In our continuing series on people who made headlines in 2009, Alanah May Eriksen encounters a family coming to terms with the death of a daughter
By sleeping in her little sister Aisling's former bedroom and having her toys and clothes there, 6-year-old Caitlin Symes feels closer to her lost sibling.
After the 2-year-old disappeared from the Henderson house of her late maternal grandparents, which her mother was cleaning in October, Caitlin abandoned her "old room" - as she calls it - downstairs in the Massey home of her parents Angela and Alan Symes and moved upstairs.
The little girl's love for her sister was obvious when the Herald caught up with the family almost three months after Aisling's body was found in a drain.
The Symes have since been showered with random acts of kindness by strangers.
The family had just returned from a holiday to the Sunshine Coast. It was their second trip to Australia donated by strangers since their daughter's death.
Caitlin showed off the boxes of letters, sympathy cards, drawings, soft toys and other items which flooded in from all over the world. Most had no return addresses on them, but the Symes have vowed to look through them all.
"All these people sent all these things out of sheer love," Mr Symes said.
"We don't know who they are; this stuff has just turned up."
Among the well-wishers were the parents of British girl Madeleine McCann, who disappeared in Portugal in May 2007 while her parents dined at a nearby hotel.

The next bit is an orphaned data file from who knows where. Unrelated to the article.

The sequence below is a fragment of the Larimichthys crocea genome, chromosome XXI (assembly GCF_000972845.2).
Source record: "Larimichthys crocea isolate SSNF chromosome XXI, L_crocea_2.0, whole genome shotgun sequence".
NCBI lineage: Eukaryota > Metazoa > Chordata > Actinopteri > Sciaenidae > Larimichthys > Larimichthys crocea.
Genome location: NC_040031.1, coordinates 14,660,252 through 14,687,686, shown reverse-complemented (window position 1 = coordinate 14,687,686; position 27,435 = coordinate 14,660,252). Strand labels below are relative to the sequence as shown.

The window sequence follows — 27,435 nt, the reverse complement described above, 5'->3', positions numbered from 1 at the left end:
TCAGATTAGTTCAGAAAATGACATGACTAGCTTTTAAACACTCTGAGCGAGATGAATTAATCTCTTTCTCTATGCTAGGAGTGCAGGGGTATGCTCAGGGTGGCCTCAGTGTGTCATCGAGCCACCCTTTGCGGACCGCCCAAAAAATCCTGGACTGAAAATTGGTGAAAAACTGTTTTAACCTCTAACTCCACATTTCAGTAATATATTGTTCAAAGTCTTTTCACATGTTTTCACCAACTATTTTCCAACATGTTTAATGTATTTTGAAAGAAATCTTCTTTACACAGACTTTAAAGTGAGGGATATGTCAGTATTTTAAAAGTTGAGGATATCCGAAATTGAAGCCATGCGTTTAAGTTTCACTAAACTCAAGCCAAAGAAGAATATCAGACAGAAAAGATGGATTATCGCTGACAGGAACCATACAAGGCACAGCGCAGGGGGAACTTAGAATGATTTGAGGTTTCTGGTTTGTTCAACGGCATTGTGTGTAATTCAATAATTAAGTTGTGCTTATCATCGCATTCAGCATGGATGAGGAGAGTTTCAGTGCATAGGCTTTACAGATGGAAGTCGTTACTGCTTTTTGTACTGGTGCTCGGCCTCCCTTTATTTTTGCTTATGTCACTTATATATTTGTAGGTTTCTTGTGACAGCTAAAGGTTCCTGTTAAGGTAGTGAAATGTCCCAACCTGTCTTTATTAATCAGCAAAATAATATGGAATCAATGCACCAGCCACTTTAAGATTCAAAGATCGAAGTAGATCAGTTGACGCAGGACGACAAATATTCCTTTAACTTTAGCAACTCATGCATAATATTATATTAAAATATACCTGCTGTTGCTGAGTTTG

The Symes have also received phone calls from parents of the students who died while canyoning in the Mangatepopo Stream in 2008.
"They said, 'I know you won't believe it now, but your life will begin again'," said Mrs Symes, whose eyes still well up with tears when talking about her daughter.
A family friend who lives in Wellington sent the Symes a certificate showing she had "named" a star after Aisling. The star was registered by the International Star Registry, in the US state of Illinois.
It appears everyone felt a connection with Aisling, Mrs Symes said. The family's German shepherd-huntaway cross, Duke, used to howl along to the tune of the harmonica or flute Aisling would play to him.
The family believe the dog knew the toddler had died, as he howled when the family came home without her.
When the little girl disappeared, Mr Symes took time off from his broadcasting course at the New Zealand Radio Training School.
But the Irish native graduated last month among the top in his class and received a $500 scholarship which he will use to further his education.
Mr Symes now has a technical producing job with BSport, and hopes one day to move on to an on-air role.
On Christmas Eve, the Symescelebrated with a traditional German meal, as Mrs Symes' sister-in-law is German.
On Christmas Day they spent time with Mr Symes' family before going to Mangawhai in Northland for a few weeks at a family bach.
Aisling's parents are yet to bury her ashes in Waikumete Cemetery in Waitakere, where her grandparents lie.